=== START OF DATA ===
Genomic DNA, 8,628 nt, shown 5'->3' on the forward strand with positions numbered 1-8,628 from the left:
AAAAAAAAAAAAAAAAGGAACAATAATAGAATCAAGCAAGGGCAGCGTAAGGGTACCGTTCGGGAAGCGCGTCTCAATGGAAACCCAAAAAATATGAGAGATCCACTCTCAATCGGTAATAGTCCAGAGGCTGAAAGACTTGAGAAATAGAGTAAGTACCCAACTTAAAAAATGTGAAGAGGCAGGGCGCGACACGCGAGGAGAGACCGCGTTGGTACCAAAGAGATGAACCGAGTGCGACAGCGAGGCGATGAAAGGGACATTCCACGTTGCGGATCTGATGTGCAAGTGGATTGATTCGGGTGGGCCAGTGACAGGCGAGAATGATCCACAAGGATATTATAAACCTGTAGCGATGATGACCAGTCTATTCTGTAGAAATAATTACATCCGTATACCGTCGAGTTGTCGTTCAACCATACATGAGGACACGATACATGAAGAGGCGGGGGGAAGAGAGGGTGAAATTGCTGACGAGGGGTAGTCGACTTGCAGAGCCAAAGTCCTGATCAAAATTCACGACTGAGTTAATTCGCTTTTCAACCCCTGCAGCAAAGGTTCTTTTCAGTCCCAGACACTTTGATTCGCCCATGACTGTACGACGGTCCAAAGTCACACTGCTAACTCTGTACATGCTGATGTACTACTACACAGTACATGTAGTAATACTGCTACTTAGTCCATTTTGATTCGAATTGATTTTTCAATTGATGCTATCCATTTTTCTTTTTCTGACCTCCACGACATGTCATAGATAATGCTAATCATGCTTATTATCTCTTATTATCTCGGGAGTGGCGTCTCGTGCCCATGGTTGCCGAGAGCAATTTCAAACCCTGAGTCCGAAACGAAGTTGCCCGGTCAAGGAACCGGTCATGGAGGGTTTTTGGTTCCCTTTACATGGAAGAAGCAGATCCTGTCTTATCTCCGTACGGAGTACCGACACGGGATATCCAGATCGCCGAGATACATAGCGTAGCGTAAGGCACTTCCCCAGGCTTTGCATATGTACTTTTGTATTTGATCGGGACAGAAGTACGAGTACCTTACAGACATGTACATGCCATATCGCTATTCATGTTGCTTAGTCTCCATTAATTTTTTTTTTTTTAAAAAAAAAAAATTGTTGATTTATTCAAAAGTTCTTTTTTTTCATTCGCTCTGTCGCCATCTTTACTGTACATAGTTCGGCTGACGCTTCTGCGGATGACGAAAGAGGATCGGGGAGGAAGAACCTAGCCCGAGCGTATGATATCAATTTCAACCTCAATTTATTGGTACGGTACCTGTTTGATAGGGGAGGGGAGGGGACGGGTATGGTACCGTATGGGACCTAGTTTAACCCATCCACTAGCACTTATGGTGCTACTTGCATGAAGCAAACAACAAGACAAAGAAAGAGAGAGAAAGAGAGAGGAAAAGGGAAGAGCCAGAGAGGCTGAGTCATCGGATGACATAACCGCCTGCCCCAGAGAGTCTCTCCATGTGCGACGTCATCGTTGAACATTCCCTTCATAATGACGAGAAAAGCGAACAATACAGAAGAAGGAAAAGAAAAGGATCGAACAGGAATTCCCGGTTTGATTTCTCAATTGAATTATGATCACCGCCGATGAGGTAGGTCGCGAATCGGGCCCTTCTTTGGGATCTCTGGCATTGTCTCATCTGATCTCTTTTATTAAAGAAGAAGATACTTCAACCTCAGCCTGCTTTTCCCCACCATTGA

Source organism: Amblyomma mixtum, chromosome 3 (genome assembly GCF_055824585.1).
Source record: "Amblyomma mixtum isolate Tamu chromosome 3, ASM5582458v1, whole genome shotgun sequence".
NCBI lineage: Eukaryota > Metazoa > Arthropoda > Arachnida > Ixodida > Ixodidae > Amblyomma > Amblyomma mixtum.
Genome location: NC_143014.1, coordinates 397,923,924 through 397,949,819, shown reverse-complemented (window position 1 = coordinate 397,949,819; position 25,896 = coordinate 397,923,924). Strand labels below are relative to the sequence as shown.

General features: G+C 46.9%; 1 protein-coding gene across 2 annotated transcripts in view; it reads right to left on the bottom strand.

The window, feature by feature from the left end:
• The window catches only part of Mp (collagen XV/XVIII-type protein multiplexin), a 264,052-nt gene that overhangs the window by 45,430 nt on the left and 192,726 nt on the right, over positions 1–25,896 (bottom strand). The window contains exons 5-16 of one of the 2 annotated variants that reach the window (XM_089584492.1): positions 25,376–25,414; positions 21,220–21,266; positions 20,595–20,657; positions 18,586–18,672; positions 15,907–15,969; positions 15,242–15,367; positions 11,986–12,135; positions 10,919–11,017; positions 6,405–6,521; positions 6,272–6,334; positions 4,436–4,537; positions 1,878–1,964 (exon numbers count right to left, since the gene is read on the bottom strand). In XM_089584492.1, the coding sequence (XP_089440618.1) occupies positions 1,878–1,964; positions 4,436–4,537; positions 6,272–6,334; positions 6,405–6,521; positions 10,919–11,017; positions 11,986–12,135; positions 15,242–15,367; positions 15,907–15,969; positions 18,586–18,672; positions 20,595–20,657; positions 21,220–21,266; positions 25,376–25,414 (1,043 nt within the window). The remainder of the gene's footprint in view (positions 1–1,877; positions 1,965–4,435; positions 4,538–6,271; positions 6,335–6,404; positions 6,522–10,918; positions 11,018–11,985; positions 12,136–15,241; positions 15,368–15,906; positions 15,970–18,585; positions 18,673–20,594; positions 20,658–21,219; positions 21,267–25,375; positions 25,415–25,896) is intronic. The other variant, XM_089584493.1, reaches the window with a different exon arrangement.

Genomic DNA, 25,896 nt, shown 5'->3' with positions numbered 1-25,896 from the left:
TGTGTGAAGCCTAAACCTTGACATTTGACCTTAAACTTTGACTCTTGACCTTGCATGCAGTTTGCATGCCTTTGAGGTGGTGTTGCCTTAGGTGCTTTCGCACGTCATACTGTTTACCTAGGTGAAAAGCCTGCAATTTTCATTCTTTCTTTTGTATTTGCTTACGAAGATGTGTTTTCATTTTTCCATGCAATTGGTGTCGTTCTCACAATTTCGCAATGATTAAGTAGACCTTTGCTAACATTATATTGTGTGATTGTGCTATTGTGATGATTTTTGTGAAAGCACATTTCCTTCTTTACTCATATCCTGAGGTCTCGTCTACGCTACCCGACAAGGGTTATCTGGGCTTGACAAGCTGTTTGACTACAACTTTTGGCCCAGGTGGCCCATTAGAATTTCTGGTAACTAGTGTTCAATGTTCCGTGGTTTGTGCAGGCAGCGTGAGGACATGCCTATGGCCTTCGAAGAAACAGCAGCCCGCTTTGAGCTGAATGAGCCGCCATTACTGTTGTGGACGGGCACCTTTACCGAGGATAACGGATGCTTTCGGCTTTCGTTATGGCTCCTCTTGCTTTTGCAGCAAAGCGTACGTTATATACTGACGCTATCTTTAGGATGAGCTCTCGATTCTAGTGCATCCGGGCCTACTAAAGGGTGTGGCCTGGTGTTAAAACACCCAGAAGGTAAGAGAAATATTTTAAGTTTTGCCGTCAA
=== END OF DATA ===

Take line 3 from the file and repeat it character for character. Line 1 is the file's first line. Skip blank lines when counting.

Source organism: Amblyomma mixtum, chromosome 3 (genome assembly GCF_055824585.1).